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September 2, 1996 2:30 PM CDT

Splice Length Research Underway


Research aimed at evaluating splice length requirements for reinforcing bars in masonry is currently being conducted at the National Concrete Masonry Association's (NCMA) Research and Development Laboratory and at Washington State University. Additional research is also being considered by the Council for Masonry Research (CMR).

These research programs are intended to provide additional information on factors which control reinforcing bar splice behavior including the length of the splice, the strength of the masonry, the strength of the reinforcing steel, and the structural cover depth. Historically, allowable stress design criteria have based the required splice length for reinforcing bars in masonry on the bar diameter and the stress in the reinforcing steel only. Neither the strength of the masonry nor the structural cover depth are currently included in the allowable stress design equations for the required splice length.

Research conducted by Schuller, Hammons and Atkinson (ref. 1) and Blake, Marsh and McLean (ref. 2) have confirmed that the strength of the masonry significantly affects the performance of lap splice lengths. Based on these and other research projects, splice criteria have been proposed for strength design and limit states design standards in several forums. These proposals would significantly increase the required lap splice lengths for typical reinforced masonry construction, particularly where the strength of the masonry is low and where the structural cover depth is small.

These longer lap lengths would increase the cost and difficulty of reinforced masonry construction since:

  • the quantity of reinforcing steel would increase
  • longer lap splices would make the use of closedend units more difficult, making open-end units necessary in many instances

Because of these concerns, the National Concrete Masonry Association began researching the effect of structural cover depth on the performance of spliced reinforcing bars as part of the NCMA Structural Cover Research Project. Additionally, the Northwest Concrete Masonry Association sponsored complimentary research at Washington State University.

Both of these research projects are using a similar test setup based on recommendations from a research team of Professor Richard E. Klingner, University of Texas at Austin; Professor David I. McLean, Washington State University; and Michael P. Schuller, Atkinson-Noland & Associates, Inc. (see Figure 1). This test apparatus loads parallel pairs of spliced reinforcing bars simultaneously in direct tension so that no eccentricity is applied to the spliced bars.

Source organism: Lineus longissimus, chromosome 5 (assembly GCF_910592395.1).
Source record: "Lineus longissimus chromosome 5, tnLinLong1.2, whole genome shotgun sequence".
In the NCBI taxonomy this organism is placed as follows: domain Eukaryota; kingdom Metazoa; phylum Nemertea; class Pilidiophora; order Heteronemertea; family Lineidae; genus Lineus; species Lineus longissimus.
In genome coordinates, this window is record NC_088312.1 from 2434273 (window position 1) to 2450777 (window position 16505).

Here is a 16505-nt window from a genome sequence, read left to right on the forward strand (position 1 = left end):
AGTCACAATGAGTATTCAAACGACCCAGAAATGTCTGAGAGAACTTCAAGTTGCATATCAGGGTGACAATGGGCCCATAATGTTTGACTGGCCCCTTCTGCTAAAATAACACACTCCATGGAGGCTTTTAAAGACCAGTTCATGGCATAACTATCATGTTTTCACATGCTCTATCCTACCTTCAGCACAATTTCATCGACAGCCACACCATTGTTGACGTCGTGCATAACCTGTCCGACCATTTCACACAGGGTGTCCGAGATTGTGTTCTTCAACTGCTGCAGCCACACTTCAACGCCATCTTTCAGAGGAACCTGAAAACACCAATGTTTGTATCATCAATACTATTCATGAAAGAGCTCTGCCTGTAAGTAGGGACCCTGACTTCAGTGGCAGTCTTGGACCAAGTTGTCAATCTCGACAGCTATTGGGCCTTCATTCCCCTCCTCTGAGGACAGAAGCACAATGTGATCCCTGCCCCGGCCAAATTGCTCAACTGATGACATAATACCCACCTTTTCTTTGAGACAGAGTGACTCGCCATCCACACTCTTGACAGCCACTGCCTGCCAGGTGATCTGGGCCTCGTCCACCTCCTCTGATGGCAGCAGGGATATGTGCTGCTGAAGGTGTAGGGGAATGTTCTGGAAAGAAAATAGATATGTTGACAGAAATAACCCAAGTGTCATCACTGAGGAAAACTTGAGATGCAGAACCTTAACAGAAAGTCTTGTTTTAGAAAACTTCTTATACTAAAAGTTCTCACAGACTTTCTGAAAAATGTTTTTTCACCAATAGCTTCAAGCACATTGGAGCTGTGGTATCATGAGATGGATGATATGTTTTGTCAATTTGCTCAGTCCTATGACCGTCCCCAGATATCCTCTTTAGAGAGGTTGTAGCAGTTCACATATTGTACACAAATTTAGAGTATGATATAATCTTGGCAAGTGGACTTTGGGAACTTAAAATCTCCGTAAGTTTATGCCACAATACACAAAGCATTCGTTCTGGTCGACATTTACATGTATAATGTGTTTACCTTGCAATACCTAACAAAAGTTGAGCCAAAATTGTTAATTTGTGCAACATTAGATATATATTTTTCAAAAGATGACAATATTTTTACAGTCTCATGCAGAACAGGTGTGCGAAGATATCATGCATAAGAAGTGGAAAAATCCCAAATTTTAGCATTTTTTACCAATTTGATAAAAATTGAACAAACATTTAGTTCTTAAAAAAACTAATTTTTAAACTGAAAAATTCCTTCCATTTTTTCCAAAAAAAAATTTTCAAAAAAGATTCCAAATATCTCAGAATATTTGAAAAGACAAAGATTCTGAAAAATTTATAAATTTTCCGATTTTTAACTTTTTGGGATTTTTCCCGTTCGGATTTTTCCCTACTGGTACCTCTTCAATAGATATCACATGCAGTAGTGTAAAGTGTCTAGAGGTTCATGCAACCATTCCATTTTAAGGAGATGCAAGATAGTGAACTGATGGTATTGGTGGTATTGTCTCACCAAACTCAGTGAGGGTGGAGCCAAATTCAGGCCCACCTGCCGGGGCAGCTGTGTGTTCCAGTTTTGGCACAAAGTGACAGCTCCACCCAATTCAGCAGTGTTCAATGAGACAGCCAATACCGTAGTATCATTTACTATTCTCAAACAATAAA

Two types of failure mechanisms could be expected from this research. The first, and most preferable, would be yielding and eventual rupturing of the reinforcing steel. Such a failure would indicate that the supplied lap splice length was adequate for the provided strength of masonry and structural cover depth. The second mode of failure would be a sudden brittle failure of the masonry. While this mode of failure is not as desirable as rupturing of the reinforcing steel, the research team recommended that acceptable splice performance be based on achieving a strength of 1.25 times the specified yield strength of the reinforcing steel. This criteria is based on code requirements for welded and mechanical splices.

The first phase of NCMA's research investigated the performance of spliced #4 through #9 bars at a structural cover depth of 2 in. The #4 reinforcing bars were spliced 18 in. (36 bar diameters). All the other bars were spliced for a length equal to 48 times the bar diameter. Preliminary results from the NCMA research program, for an average masonry strength of approximately 4000 psi, indicate:

  • #4 reinforcing bars spliced 18 in. (36 bar diameters) failed by rupturing the reinforcing steel

  • Masonry panels constructed with #5 through #7 bars failed by catastrophic cracking and spalling of the masonry at loads higher than 1.25 times the specified yield of the reinforcing bars

  • Panels containing #8 reinforcing bars failed after yielding of the reinforcing steel but before achieving a load in excess of 1.25 times the specified yield of the reinforcing bars

  • Panels with #9 bars failed prior to reaching the yield strength of the reinforcing bars

Results from the Washington State University research project are not yet available. However, based on the preliminary results of the NCMA research, NCMA's Structural Cover Task Group and the Engineered Concrete Masonry Design Committee have recommended that additional research be conducted which would include:

  • lower strengths of masonry materials
  • longer splice lengths for the larger bar sizes at a structural cover depth of 2 in.
  • 48 bar diameter lap splices for larger bars at a structural cover depth of 3 in.

Additional research is being considered by the Council for Masonry Research which would include similar tests on clay masonry wall panels.


  1. Atkinson, Richard H., Michael I. Hammons, Paul J., and Michael P. Schuller, "Masonry Research for Limit-State Design," U. S. Army Corps of Engineers, October 1994
  2. Blake, John D., M. Lee Marsh, and David I. McLean, "Lap Splices in Flexurally Loaded Masonry Walls," The Masonry Society Journal, Vol. 13, No. 2, February 1995, pp. 22-36

About the Author

Phillip Samblanet is a professional engineer, and the Executive Director of The Masonry Society. He served as the secretary for the MSJC Inspection Task Group.


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